So, although the tortoises are powerfully influential in the aggregate, even they need a helping hand – or in other words, when the system has been flipped into a state unconducive to change, small-scale efforts can only take you so far. As found in a recent OECD study, greener household behaviour can combine to create major reductions in waste, as well as water and energy use. These actions may even form the vanguard of a wider societal transition, but these incremental moves are sometimes overpowered by larger structural failings. Moreover, evidence suggests that even when individuals are open to pro-environmental actions, including lifestyle sacrifices, they may not follow through due to societal pressures or perceived time, effort, and cost constraints – but they may accept political changes that will externally drive this behaviour.
Thus, for issues requiring large-scale reorganisation such as the energy or food supply systems, it is essential to create an enabling environment for society’s members to achieve their full potential. Taking a cue from Espanola Island, policy-makers may do well to foster top-down change, or barring that, to eradicate some of the “goats”. (No goats were harmed in the writing of this piece. The author would also like to clarify that she loves goats.)
OECD Environment Directorate on iSSUU, including Policy Highlights on water, food, transport, waste and energy
Do you suffer from Lord Henry Wotton syndrome? He’s the chap in Oscar Wilde’s Picture of Dorian Gray who said “To get back my youth I would do anything in the world, except take exercise, get up early, or be respectable”. It’s an attitude we all have to something or other we feel is desirable, but not to the point of making much of an effort. Saving the environment falls into that category for many people, but the good news for the planet is that the OECD has identified a group of people who “believe that sacrifices will be necessary to solve environmental problems”.
These “environmentally motivated” citizens form one of three groups identified in Greening Household Behaviour, based on the Environmental Policy and Individual Behaviour Change (EPIC) survey carried out in 2011 in 12,000 households in 11 OECD countries. The other two groups are the “environmental sceptics” who believe that environmental problems are exaggerated; and the “technological optimists” who believe that the problems are real, but that technological innovations are key to solving them.
You could divide the respondents in various other ways too, by age for example. In six of the eleven countries, older respondents were more likely to agree that their own generation bore significant responsibility for solving environmental problems, and that these problems should not be simply left for future generations.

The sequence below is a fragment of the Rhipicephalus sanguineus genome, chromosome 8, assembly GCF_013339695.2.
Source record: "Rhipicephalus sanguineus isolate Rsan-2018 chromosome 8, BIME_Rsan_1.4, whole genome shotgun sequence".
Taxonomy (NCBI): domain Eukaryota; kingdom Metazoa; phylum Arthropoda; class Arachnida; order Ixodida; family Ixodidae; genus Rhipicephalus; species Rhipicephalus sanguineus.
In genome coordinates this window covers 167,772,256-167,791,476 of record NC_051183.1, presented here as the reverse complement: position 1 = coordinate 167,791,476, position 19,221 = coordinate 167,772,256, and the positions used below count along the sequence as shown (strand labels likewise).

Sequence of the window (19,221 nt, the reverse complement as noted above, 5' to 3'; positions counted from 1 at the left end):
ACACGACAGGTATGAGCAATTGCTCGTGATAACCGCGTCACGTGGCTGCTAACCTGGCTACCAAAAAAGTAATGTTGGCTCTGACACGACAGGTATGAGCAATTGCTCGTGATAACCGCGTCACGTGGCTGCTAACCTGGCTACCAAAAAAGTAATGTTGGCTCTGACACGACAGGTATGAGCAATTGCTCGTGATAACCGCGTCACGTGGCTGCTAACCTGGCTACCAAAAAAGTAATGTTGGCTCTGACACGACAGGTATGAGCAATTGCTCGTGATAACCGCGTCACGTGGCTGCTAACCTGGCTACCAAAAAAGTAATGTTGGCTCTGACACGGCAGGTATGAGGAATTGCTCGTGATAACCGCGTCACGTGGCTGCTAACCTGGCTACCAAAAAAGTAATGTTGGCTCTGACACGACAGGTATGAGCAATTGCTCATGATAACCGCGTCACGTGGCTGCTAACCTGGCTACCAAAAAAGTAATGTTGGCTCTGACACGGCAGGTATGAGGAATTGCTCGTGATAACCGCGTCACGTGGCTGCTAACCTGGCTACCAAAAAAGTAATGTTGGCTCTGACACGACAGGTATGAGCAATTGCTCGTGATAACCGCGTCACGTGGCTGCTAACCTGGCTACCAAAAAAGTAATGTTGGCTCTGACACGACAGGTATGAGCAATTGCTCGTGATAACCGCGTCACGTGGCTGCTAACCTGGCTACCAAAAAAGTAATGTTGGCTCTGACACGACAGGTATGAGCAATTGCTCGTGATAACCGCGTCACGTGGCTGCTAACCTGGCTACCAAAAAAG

Since the report is based on a survey, it’s interesting to try to spot differences between what people say they are prepared to do, and what they actually do (and what you do you yourself). Around 60% of respondents for example said they’d be willing to pay more for electricity generated from renewable sources for instance. One that intrigued me was the 45% of people who claimed they always washed clothes in cold water. Everybody I know is part of the 12% who answered “never” to that one, but I live in profligate Paris. How about you? Do you always, often, occasionally or never turn of equipment that has a stand-by function? Look at table 3.12 to see how you compare.
Apart from water and energy, the survey covers transport, waste generation, recycling, and food consumption, the theme of this year’s World Environment Day. The UN chose food to highlight the fact that while 1 in every 7 people in the world go to bed hungry and more than 20,000 children under the age of 5 will die today from hunger, 1.3 billion tonnes of food is wasted every year. This is equivalent to the same amount produced in the whole of sub-Saharan Africa.
We talked about this subject a few years ago on the blog, following the publication of a UK report that estimated that the average household threw away food and drink worth £40 ($65) per month, or around 15% of the shopping budget. Respondents to the Greening Household Behaviour survey report that approximately 10% of food is thrown away. There is a big difference from one country to another, ranging from 6% in France to 14% in Israel and 15% in Korea. Younger respondents report higher levels of food waste. Those concerned with natural resource depletion are less likely to throw food away.